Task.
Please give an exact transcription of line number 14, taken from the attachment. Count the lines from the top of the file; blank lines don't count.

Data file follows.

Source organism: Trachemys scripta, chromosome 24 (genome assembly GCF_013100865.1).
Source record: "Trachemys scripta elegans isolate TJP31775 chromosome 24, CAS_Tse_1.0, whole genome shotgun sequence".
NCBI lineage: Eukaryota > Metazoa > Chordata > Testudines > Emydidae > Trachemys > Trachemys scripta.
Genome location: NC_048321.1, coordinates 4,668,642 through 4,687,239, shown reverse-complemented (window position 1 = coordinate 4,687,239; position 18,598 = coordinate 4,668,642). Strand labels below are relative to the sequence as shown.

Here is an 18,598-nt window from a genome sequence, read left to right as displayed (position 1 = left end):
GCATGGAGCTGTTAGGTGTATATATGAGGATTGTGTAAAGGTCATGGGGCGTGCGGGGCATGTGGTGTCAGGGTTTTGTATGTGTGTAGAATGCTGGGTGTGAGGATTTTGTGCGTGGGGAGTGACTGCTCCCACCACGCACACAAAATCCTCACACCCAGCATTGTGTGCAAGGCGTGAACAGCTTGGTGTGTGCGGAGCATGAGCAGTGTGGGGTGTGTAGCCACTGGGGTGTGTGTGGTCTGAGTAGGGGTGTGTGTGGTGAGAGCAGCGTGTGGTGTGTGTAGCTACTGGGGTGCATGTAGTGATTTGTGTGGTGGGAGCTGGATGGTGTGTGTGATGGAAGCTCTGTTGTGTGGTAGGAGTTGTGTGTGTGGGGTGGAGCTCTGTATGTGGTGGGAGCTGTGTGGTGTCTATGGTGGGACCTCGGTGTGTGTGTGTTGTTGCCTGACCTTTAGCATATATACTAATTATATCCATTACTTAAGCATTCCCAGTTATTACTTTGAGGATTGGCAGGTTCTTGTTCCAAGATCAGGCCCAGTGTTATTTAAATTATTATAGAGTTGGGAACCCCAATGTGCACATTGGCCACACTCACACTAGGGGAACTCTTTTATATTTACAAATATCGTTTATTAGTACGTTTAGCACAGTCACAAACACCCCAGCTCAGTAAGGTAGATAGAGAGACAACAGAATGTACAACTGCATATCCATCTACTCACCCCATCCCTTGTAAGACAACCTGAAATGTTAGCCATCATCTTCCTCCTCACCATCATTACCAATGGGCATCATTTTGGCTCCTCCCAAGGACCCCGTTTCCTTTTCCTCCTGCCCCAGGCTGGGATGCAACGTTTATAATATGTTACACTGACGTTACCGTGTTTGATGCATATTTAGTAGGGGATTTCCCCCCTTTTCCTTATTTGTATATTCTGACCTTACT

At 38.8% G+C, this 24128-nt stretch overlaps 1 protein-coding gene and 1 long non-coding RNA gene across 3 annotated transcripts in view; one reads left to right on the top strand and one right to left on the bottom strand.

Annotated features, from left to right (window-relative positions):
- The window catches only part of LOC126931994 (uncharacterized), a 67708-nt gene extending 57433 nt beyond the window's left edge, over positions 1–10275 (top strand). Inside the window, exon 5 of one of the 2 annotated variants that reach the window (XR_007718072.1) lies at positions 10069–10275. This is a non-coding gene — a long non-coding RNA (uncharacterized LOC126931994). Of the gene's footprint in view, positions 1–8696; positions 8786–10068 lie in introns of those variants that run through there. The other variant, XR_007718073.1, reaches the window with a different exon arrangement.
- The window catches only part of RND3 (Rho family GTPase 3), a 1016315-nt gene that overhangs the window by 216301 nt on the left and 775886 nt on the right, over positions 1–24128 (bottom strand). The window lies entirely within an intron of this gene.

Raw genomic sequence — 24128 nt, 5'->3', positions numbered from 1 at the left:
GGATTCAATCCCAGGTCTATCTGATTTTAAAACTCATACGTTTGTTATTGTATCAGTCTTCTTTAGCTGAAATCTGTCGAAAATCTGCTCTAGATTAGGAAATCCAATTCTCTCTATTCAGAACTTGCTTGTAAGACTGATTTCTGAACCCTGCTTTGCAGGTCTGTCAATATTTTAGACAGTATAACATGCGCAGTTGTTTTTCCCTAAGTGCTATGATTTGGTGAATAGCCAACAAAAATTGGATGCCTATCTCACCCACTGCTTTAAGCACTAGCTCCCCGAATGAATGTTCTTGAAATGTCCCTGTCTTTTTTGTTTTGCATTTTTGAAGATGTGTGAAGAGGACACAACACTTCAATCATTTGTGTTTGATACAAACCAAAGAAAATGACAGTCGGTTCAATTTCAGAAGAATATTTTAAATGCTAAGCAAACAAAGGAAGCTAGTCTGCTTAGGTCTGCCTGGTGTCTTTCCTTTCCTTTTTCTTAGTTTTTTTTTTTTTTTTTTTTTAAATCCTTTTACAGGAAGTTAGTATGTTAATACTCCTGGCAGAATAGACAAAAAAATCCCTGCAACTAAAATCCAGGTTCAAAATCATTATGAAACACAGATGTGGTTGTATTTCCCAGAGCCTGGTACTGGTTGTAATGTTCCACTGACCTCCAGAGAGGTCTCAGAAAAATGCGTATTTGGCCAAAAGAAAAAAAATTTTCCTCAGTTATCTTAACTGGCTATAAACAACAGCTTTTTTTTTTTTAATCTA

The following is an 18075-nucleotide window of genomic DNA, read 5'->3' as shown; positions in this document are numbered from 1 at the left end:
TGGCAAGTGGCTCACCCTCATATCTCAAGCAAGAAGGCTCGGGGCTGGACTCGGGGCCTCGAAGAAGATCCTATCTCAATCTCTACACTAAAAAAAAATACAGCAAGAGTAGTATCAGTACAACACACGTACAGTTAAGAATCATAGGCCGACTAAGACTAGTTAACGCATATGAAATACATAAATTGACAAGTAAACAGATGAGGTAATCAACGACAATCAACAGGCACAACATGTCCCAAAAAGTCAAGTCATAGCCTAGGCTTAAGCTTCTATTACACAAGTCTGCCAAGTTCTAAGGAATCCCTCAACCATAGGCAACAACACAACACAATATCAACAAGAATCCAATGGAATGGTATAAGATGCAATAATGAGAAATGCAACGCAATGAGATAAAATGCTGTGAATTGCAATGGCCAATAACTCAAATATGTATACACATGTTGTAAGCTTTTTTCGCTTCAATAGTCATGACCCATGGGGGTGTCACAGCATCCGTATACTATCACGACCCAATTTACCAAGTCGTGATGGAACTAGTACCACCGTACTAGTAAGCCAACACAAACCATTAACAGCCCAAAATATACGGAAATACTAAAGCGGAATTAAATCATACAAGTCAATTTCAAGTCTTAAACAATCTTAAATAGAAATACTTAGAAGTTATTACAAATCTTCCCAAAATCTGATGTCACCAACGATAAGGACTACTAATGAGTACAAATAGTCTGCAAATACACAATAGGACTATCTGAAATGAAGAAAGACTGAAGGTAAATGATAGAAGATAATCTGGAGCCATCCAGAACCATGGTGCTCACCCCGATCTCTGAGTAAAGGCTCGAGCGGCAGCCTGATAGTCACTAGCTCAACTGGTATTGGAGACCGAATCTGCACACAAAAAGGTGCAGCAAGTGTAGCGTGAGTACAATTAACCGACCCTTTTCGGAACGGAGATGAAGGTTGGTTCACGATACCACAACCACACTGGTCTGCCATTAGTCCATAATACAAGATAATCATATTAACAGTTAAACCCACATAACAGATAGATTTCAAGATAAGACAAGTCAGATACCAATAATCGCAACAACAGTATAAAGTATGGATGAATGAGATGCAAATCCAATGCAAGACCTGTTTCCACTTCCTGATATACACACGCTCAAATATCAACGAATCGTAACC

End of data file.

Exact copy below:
TGGCAAGTGGCTCACCCTCATATCTCAAGCAAGAAGGCTCGGGGCTGGACTCGGGGCCTCGAAGAAGATCCTATCTCAATCTCTACACTAAAAAAAAATACAGCAAGAGTAGTATCAGTACAACACACGTACAGTTAAGAATCATAGGCCGACTAAGACTAGTTAACGCATATGAAATACATAAATTGACAAGTAAACAGATGAGGTAATCAACGACAATCAACAGGCACAACATGTCCCAAAAAGTCAAGTCATAGCCTAGGCTTAAGCTTCTATTACACAAGTCTGCCAAGTTCTAAGGAATCCCTCAACCATAGGCAACAACACAACACAATATCAACAAGAATCCAATGGAATGGTATAAGATGCAATAATGAGAAATGCAACGCAATGAGATAAAATGCTGTGAATTGCAATGGCCAATAACTCAAATATGTATACACATGTTGTAAGCTTTTTTCGCTTCAATAGTCATGACCCATGGGGGTGTCACAGCATCCGTATACTATCACGACCCAATTTACCAAGTCGTGATGGAACTAGTACCACCGTACTAGTAAGCCAACACAAACCATTAACAGCCCAAAATATACGGAAATACTAAAGCGGAATTAAATCATACAAGTCAATTTCAAGTCTTAAACAATCTTAAATAGAAATACTTAGAAGTTATTACAAATCTTCCCAAAATCTGATGTCACCAACGATAAGGACTACTAATGAGTACAAATAGTCTGCAAATACACAATAGGACTATCTGAAATGAAGAAAGACTGAAGGTAAATGATAGAAGATAATCTGGAGCCATCCAGAACCATGGTGCTCACCCCGATCTCTGAGTAAAGGCTCGAGCGGCAGCCTGATAGTCACTAGCTCAACTGGTATTGGAGACCGAATCTGCACACAAAAAGGTGCAGCAAGTGTAGCGTGAGTACAATTAACCGACCCTTTTCGGAACGGAGATGAAGGTTGGTTCACGATACCACAACCACACTGGTCTGCCATTAGTCCATAATACAAGATAATCATATTAACAGTTAAACCCACATAACAGATAGATTTCAAGATAAGACAAGTCAGATACCAATAATCGCAACAACAGTATAAAGTATGGATGAATGAGATGCAAATCCAATGCAAGACCTGTTTCCACTTCCTGATATACACACGCTCAAATATCAACGAATCGTAACC